You have to admire someone like Gordon Sato. A successful scientist in the United States of America, he now helps the government of Eritrea to grow mangroves.

In six years, 700,000 mangroves now grow on what was once a barren and treeless coast of Hergigo. Camels are fed the leaves, fish flourish in the sheltered shallows and a new eco-system is being created. Mr Sato is 79.

Indonesia has also embraced the benefits of mangroves. Their protection against the power of tsunamis is well documented. Over a thousand acres in Bali have been replanted with, on average, 1300 saplings per acre. And if you visit Mauritius, look out for the new mangroves growing in the south.

Countries currently benefiting from the tourism induistry need to do more to secure their future because many of them could be adversely affected by rising seawater levels. Planting forests including mangroves is one option. Reducing their own consumption of imported fuel is another.

Travel to New Delhi and you will be pleasantly surprised by the reduction in smog levels. They know that air pollution contributes to incidence of heart disease.

All tourist destinations must be seen to be doing something to counteract the effects of airline travel. Richard Branson's team is working to develop butanol as an alternative aircraft fuel, but that will take years to be adopted by airlines.

Even President Bush, perhaps for other legitimate reasons, has plans to reduce his country's dependence on fossil fuels. Ethanol type alternatives will produce less harmful emissions.

Scientists are examining ways of extracting energy from sand and making our most abundant fossil fuel - coal - more eco-friendly. And solar power is already making a difference in India.

One hundred years ago, the problem of a burgeoning population of horse drawn carriages caused concern in London. The petrol engine eradicated that problem, but left another, bigger, mess that cannot be fed to rose bushes. Human ingenuity should not be underestimated, and especially now there are financial incentives.

If we do not believe that something can be done to make this small planet survive a bit longer, then like the dolphins in Douglas Adams' "The Hitchhiker's Guide to the Galaxy", we should all fly off saying, "Thanks for the fish".

But we cannot fly off or be so selfish as to ignore a future of hazards for our grandchildren.

Friday 2 February 2007

The dangers of sponsoring reality television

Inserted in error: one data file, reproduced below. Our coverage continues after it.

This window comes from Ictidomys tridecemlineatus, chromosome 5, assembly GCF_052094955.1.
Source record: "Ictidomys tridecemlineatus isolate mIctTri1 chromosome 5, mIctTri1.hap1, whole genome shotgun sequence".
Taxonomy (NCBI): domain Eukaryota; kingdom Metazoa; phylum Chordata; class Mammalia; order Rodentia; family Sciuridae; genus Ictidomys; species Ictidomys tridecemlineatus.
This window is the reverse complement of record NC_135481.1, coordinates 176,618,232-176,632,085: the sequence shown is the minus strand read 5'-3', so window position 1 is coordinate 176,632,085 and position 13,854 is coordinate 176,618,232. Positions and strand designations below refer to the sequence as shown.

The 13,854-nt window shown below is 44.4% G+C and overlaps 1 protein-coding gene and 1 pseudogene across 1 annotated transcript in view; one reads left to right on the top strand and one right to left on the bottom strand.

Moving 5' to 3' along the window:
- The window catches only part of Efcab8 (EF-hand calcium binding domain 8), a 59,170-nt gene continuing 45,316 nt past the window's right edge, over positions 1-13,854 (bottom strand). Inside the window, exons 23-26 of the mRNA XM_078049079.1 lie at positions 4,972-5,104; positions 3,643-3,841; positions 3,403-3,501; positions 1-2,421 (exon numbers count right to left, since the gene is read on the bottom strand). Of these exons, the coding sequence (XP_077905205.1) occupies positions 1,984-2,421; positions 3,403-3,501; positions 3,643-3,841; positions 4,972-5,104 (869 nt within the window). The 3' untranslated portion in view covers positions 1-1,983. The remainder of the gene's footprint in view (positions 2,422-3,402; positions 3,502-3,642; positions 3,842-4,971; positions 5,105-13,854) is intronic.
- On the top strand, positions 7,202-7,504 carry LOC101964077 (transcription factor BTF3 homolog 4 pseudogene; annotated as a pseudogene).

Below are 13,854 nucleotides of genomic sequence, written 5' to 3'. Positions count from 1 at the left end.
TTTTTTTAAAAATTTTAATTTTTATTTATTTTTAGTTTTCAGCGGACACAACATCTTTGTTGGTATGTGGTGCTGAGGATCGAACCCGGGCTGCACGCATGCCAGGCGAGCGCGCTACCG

Television reality shows are today’s equivalent of ancient Rome’s circuses. Instead of Christians being fed to hungry lions, naive and ill-prepared wannabees are exposed in all their frailty by so called expert judges. Many of them have monstrous egos.

Sometimes the contestants themselves are allowed to blunder into exposing their ignorance and lack of judgement, All this in the name of entertainment.

Why any right thinking person should want to see these embarrassing displays is something best left to psychologists. Much more interesting is why Advertisers would want to sponsor such shows. It cannot be for the quality of the audience. Lowest common denominator shows attract lowest common denominator viewers. So association by brand values isn’t the reason either.

Perhaps it’s the exaggerated reporting of the death of the 30 second commercial or persuasive selling by the sponsorship team that makes advertisers clamour to get on board. The dangers of supporting such high risk “entertainment” is now very clear and Charles Dunstone must be glad there was a get out clause in his contract with Channel 4.

Brands are such fragile things.

AXA Equity and Law do their sponsorship promotions very well. They support the nostalgic strand of programming on ITV 3,with specially written lines in programmes such as Rumpole of the Bailey: “I want to make sure my affairs are in order, order.” So successful is this campaign that it has been adopted by their sister company in India.

The lesson?

Make sure your brand really benefits with the programme by association, write clever strap lines, don’t rely exclusively on sponsorship and have a damage limitation campaign in place.